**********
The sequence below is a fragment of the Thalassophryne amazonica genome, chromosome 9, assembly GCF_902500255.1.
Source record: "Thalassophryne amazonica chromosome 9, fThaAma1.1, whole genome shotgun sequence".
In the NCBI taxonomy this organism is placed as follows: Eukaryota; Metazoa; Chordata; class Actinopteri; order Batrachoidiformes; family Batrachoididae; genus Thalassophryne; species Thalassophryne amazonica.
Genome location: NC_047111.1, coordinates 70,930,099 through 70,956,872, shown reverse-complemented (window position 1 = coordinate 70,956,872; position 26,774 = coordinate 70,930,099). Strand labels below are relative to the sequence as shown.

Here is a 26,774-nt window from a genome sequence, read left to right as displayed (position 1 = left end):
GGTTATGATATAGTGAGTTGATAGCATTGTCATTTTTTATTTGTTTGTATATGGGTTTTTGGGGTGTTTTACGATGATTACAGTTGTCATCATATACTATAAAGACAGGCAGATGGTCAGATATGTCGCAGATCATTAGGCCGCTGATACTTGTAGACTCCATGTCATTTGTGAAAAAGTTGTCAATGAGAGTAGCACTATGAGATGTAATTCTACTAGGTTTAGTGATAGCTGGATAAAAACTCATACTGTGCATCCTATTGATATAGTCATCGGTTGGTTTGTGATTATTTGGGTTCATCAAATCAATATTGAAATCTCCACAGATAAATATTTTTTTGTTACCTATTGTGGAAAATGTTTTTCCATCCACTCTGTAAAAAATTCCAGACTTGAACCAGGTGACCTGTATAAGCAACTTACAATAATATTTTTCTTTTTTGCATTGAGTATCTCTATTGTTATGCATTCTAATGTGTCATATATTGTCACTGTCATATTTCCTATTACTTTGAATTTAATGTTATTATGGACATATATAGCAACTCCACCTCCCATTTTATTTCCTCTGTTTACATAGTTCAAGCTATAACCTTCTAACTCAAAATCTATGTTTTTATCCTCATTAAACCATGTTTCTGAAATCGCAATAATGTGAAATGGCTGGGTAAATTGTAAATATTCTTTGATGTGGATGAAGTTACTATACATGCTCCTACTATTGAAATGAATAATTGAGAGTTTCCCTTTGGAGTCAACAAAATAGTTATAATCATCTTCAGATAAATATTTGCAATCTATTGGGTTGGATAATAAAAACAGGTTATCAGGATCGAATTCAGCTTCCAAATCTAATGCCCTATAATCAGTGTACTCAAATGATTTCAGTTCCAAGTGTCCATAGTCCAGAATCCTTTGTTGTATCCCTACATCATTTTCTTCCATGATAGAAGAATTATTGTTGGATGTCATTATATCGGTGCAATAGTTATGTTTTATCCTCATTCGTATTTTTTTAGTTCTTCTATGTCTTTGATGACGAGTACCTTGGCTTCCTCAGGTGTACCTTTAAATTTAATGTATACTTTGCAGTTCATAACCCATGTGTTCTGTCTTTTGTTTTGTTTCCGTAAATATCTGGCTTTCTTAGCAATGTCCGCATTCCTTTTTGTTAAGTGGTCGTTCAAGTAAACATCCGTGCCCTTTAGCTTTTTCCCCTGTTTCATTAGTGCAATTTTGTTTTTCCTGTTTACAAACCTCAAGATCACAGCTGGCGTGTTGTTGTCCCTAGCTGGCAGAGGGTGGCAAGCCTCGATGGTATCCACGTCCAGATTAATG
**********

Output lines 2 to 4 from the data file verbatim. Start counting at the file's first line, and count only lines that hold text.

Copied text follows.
Source record: "Thalassophryne amazonica chromosome 9, fThaAma1.1, whole genome shotgun sequence".
In the NCBI taxonomy this organism is placed as follows: Eukaryota; Metazoa; Chordata; class Actinopteri; order Batrachoidiformes; family Batrachoididae; genus Thalassophryne; species Thalassophryne amazonica.
Genome location: NC_047111.1, coordinates 70,930,099 through 70,956,872, shown reverse-complemented (window position 1 = coordinate 70,956,872; position 26,774 = coordinate 70,930,099). Strand labels below are relative to the sequence as shown.